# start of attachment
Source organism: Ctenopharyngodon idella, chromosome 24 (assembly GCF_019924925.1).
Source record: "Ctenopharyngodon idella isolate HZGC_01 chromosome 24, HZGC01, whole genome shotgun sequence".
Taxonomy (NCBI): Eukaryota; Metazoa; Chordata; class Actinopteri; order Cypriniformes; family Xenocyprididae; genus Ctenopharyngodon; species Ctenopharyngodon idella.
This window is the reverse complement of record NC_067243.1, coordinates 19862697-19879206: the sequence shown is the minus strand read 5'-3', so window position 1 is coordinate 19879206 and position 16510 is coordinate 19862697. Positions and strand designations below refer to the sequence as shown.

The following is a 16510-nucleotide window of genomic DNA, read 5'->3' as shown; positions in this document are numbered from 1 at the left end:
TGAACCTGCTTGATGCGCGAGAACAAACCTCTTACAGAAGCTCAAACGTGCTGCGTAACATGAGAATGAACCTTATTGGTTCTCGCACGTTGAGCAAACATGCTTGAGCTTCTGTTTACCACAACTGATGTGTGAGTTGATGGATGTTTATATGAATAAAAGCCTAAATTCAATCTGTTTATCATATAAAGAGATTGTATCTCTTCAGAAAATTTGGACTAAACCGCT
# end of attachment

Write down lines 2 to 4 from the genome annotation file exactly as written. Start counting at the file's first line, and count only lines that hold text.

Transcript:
Source record: "Ctenopharyngodon idella isolate HZGC_01 chromosome 24, HZGC01, whole genome shotgun sequence".
Taxonomy (NCBI): Eukaryota; Metazoa; Chordata; class Actinopteri; order Cypriniformes; family Xenocyprididae; genus Ctenopharyngodon; species Ctenopharyngodon idella.
This window is the reverse complement of record NC_067243.1, coordinates 19862697-19879206: the sequence shown is the minus strand read 5'-3', so window position 1 is coordinate 19879206 and position 16510 is coordinate 19862697. Positions and strand designations below refer to the sequence as shown.